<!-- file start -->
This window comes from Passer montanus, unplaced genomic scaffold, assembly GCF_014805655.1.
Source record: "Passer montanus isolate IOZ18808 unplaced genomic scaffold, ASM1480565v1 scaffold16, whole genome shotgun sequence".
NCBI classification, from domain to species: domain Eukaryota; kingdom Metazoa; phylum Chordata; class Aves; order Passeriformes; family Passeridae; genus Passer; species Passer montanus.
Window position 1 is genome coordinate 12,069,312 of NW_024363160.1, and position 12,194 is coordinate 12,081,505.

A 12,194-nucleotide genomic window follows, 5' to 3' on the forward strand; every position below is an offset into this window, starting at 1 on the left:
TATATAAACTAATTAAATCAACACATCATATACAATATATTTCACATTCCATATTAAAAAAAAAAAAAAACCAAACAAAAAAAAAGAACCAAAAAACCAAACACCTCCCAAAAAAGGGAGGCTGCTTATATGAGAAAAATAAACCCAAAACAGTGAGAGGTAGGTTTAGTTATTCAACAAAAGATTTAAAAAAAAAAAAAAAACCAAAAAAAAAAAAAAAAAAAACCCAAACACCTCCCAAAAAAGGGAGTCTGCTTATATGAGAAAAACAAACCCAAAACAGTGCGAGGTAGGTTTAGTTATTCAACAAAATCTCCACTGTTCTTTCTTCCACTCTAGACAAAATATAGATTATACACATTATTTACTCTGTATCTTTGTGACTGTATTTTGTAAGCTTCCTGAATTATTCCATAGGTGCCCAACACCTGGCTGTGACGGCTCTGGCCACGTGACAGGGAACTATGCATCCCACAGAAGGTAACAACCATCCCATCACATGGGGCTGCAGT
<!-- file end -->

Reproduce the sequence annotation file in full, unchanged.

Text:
This window comes from Passer montanus, unplaced genomic scaffold, assembly GCF_014805655.1.
Source record: "Passer montanus isolate IOZ18808 unplaced genomic scaffold, ASM1480565v1 scaffold16, whole genome shotgun sequence".
NCBI classification, from domain to species: domain Eukaryota; kingdom Metazoa; phylum Chordata; class Aves; order Passeriformes; family Passeridae; genus Passer; species Passer montanus.
Window position 1 is genome coordinate 12,069,312 of NW_024363160.1, and position 12,194 is coordinate 12,081,505.

A 12,194-nucleotide genomic window follows, 5' to 3' on the forward strand; every position below is an offset into this window, starting at 1 on the left:
TATATAAACTAATTAAATCAACACATCATATACAATATATTTCACATTCCATATTAAAAAAAAAAAAAAACCAAACAAAAAAAAAGAACCAAAAAACCAAACACCTCCCAAAAAAGGGAGGCTGCTTATATGAGAAAAATAAACCCAAAACAGTGAGAGGTAGGTTTAGTTATTCAACAAAAGATTTAAAAAAAAAAAAAAAACCAAAAAAAAAAAAAAAAAAAACCCAAACACCTCCCAAAAAAGGGAGTCTGCTTATATGAGAAAAACAAACCCAAAACAGTGCGAGGTAGGTTTAGTTATTCAACAAAATCTCCACTGTTCTTTCTTCCACTCTAGACAAAATATAGATTATACACATTATTTACTCTGTATCTTTGTGACTGTATTTTGTAAGCTTCCTGAATTATTCCATAGGTGCCCAACACCTGGCTGTGACGGCTCTGGCCACGTGACAGGGAACTATGCATCCCACAGAAGGTAACAACCATCCCATCACATGGGGCTGCAGT